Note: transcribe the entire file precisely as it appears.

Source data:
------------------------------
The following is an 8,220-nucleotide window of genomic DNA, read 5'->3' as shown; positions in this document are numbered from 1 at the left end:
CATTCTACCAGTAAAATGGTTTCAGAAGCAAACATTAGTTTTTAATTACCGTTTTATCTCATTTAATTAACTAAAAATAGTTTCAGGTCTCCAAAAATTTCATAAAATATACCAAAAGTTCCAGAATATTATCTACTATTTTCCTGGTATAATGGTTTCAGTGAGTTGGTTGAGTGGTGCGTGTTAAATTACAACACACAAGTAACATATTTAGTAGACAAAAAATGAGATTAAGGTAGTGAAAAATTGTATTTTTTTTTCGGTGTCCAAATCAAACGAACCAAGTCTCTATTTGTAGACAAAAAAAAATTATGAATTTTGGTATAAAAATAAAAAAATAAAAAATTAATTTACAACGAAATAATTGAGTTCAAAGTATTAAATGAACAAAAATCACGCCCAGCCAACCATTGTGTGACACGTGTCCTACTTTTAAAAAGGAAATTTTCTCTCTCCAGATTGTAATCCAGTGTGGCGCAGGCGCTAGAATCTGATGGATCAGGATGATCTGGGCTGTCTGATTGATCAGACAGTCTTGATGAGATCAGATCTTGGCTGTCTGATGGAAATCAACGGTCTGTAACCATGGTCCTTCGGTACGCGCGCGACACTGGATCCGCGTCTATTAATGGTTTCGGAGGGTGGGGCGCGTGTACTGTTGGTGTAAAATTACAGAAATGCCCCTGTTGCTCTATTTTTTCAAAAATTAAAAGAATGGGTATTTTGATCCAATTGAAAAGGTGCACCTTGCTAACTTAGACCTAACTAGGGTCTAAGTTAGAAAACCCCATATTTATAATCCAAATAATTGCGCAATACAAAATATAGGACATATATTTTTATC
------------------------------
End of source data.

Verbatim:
The following is an 8,220-nucleotide window of genomic DNA, read 5'->3' as shown; positions in this document are numbered from 1 at the left end:
CATTCTACCAGTAAAATGGTTTCAGAAGCAAACATTAGTTTTTAATTACCGTTTTATCTCATTTAATTAACTAAAAATAGTTTCAGGTCTCCAAAAATTTCATAAAATATACCAAAAGTTCCAGAATATTATCTACTATTTTCCTGGTATAATGGTTTCAGTGAGTTGGTTGAGTGGTGCGTGTTAAATTACAACACACAAGTAACATATTTAGTAGACAAAAAATGAGATTAAGGTAGTGAAAAATTGTATTTTTTTTTCGGTGTCCAAATCAAACGAACCAAGTCTCTATTTGTAGACAAAAAAAAATTATGAATTTTGGTATAAAAATAAAAAAATAAAAAATTAATTTACAACGAAATAATTGAGTTCAAAGTATTAAATGAACAAAAATCACGCCCAGCCAACCATTGTGTGACACGTGTCCTACTTTTAAAAAGGAAATTTTCTCTCTCCAGATTGTAATCCAGTGTGGCGCAGGCGCTAGAATCTGATGGATCAGGATGATCTGGGCTGTCTGATTGATCAGACAGTCTTGATGAGATCAGATCTTGGCTGTCTGATGGAAATCAACGGTCTGTAACCATGGTCCTTCGGTACGCGCGCGACACTGGATCCGCGTCTATTAATGGTTTCGGAGGGTGGGGCGCGTGTACTGTTGGTGTAAAATTACAGAAATGCCCCTGTTGCTCTATTTTTTCAAAAATTAAAAGAATGGGTATTTTGATCCAATTGAAAAGGTGCACCTTGCTAACTTAGACCTAACTAGGGTCTAAGTTAGAAAACCCCATATTTATAATCCAAATAATTGCGCAATACAAAATATAGGACATATATTTTTATC